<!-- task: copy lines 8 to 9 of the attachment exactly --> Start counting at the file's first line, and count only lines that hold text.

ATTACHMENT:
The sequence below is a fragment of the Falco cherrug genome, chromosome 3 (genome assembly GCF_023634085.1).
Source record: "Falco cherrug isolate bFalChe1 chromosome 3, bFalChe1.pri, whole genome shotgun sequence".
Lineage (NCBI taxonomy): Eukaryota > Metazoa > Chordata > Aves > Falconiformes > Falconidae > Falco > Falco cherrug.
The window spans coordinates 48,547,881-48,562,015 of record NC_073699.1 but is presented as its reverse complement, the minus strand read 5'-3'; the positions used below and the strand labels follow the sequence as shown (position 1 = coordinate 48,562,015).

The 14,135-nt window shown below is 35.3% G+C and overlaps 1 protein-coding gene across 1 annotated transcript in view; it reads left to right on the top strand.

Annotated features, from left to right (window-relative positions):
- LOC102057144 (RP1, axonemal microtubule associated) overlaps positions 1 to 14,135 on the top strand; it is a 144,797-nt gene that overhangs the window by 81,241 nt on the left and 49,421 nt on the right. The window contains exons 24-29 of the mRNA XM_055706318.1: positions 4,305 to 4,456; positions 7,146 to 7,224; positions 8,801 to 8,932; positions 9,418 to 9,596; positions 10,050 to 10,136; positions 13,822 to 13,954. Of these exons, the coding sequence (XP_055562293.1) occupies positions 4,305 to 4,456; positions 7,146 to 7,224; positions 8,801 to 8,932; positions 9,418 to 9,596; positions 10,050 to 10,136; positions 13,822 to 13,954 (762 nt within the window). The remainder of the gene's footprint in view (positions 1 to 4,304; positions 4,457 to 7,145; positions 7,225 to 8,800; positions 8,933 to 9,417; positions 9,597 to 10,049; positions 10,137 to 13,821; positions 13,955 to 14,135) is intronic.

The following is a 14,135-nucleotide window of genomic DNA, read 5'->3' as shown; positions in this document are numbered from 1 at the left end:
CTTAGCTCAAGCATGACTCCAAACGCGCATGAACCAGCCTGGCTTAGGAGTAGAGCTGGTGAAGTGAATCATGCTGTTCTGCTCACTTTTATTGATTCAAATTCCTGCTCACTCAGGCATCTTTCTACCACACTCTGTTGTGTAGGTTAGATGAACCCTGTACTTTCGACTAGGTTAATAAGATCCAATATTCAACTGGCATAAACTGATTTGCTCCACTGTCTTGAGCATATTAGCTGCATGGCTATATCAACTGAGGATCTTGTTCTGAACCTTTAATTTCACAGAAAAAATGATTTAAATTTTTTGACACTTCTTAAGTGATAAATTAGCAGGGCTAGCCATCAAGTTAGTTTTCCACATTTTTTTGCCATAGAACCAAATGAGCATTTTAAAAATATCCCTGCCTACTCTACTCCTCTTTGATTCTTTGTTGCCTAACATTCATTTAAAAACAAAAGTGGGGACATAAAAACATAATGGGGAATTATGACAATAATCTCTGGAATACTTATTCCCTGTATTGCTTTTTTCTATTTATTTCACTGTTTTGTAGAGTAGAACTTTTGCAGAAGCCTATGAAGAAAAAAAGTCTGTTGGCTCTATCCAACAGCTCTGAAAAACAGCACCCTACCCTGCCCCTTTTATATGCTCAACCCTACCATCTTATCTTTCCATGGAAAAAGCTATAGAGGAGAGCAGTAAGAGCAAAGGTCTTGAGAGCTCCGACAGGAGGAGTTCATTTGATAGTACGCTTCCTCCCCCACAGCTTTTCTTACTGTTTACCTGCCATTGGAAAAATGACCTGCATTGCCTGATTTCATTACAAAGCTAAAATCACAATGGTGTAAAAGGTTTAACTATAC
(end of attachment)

The following is a 14,135-nucleotide window of genomic DNA, read 5'->3' as shown; positions in this document are numbered from 1 at the left end:
CTTAGCTCAAGCATGACTCCAAACGCGCATGAACCAGCCTGGCTTAGGAGTAGAGCTGGTGAAGTGAATCATGCTGTTCTGCTCACTTTTATTGATTCAAATTCCTGCTCACTCAGGCATCTTTCTACCACACTCTGTTGTGTAGGTTAGATGAACCCTGTACTTTCGACTAGGTTAATAAGATCCAATATTCAACTGGCATAAACTGATTTGCTCCACTGTCTTGAGCATATTAGCTGCATGGCTATATCAACTGAGGATCTTGTTCTGAACCTTTAATTTCACAGAAAAAATGATTTAAATTTTTTGACACTTCTTAAGTGATAAATTAGCAGGGCTAGCCATCAAGTTAGTTTTCCACATTTTTTTGCCATAGAACCAAATGAGCATTTTAAAAATATCCCTGCCTACTCTACTCCTCTTTGATTCTTTGTTGCCTAACATTCATTTAAAAACAAAAGTGGGGACATAAAAACATAATGGGGAATTATGACAATAATCTCTGGAATACTTATTCCCTGTATTGCTTTTTTCTATTTATTTCACTGTTTTGTAGAGTAGAACTTTTGCAGAAGCCTATGAAGAAAAAAAGTCTGTTGGCTCTATCCAACAGCTCTGAAAAACAGCACCCTACCCTGCCCCTTTTATATGCTCAACCCTACCATCTTATCTTTCCATGGAAAAAGCTATAGAGGAGAGCAGTAAGAGCAAAGGTCTTGAGAGCTCCGACAGGAGGAGTTCATTTGATAGTACGCTTCCTCCCCCACAGCTTTTCTTACTGTTTACCTGCCATTGGAAAAATGACCTGCATTGCCTGATTTCATTACAAAGCTAAAATCACAATGGTGTAAAAGGTTTAACTATAC